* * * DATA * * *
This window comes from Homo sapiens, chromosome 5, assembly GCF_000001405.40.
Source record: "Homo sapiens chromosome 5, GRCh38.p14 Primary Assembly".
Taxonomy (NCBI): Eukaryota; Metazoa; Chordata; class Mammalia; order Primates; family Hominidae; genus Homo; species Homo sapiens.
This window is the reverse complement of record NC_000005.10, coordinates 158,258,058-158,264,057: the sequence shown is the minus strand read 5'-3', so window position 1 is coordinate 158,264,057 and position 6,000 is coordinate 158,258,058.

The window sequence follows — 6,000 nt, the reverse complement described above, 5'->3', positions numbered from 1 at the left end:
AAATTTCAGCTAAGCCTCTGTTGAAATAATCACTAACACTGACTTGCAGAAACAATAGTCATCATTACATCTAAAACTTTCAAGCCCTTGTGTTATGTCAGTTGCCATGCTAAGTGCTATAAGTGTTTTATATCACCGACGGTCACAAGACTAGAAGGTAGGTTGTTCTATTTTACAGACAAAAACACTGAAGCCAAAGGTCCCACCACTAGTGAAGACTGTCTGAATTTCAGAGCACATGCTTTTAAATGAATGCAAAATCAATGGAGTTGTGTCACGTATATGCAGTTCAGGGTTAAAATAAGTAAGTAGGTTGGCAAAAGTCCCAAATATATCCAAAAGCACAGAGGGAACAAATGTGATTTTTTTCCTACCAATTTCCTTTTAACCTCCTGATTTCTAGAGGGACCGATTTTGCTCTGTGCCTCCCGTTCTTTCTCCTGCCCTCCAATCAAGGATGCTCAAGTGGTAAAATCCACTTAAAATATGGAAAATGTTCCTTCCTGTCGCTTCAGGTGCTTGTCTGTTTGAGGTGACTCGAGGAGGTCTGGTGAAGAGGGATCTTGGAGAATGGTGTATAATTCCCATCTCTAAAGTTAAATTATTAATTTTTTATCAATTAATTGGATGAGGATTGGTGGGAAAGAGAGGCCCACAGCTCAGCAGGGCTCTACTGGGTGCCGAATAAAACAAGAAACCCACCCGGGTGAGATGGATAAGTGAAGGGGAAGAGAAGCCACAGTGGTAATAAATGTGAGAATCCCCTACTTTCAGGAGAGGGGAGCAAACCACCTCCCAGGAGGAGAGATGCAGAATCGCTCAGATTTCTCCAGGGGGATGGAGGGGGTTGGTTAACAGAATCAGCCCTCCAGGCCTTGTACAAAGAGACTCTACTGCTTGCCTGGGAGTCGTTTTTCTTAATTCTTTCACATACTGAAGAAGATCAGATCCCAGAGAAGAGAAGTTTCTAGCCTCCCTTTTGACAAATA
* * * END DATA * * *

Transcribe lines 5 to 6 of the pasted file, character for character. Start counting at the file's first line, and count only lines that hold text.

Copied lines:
The window sequence follows — 6,000 nt, the reverse complement described above, 5'->3', positions numbered from 1 at the left end:
AAATTTCAGCTAAGCCTCTGTTGAAATAATCACTAACACTGACTTGCAGAAACAATAGTCATCATTACATCTAAAACTTTCAAGCCCTTGTGTTATGTCAGTTGCCATGCTAAGTGCTATAAGTGTTTTATATCACCGACGGTCACAAGACTAGAAGGTAGGTTGTTCTATTTTACAGACAAAAACACTGAAGCCAAAGGTCCCACCACTAGTGAAGACTGTCTGAATTTCAGAGCACATGCTTTTAAATGAATGCAAAATCAATGGAGTTGTGTCACGTATATGCAGTTCAGGGTTAAAATAAGTAAGTAGGTTGGCAAAAGTCCCAAATATATCCAAAAGCACAGAGGGAACAAATGTGATTTTTTTCCTACCAATTTCCTTTTAACCTCCTGATTTCTAGAGGGACCGATTTTGCTCTGTGCCTCCCGTTCTTTCTCCTGCCCTCCAATCAAGGATGCTCAAGTGGTAAAATCCACTTAAAATATGGAAAATGTTCCTTCCTGTCGCTTCAGGTGCTTGTCTGTTTGAGGTGACTCGAGGAGGTCTGGTGAAGAGGGATCTTGGAGAATGGTGTATAATTCCCATCTCTAAAGTTAAATTATTAATTTTTTATCAATTAATTGGATGAGGATTGGTGGGAAAGAGAGGCCCACAGCTCAGCAGGGCTCTACTGGGTGCCGAATAAAACAAGAAACCCACCCGGGTGAGATGGATAAGTGAAGGGGAAGAGAAGCCACAGTGGTAATAAATGTGAGAATCCCCTACTTTCAGGAGAGGGGAGCAAACCACCTCCCAGGAGGAGAGATGCAGAATCGCTCAGATTTCTCCAGGGGGATGGAGGGGGTTGGTTAACAGAATCAGCCCTCCAGGCCTTGTACAAAGAGACTCTACTGCTTGCCTGGGAGTCGTTTTTCTTAATTCTTTCACATACTGAAGAAGATCAGATCCCAGAGAAGAGAAGTTTCTAGCCTCCCTTTTGACAAATA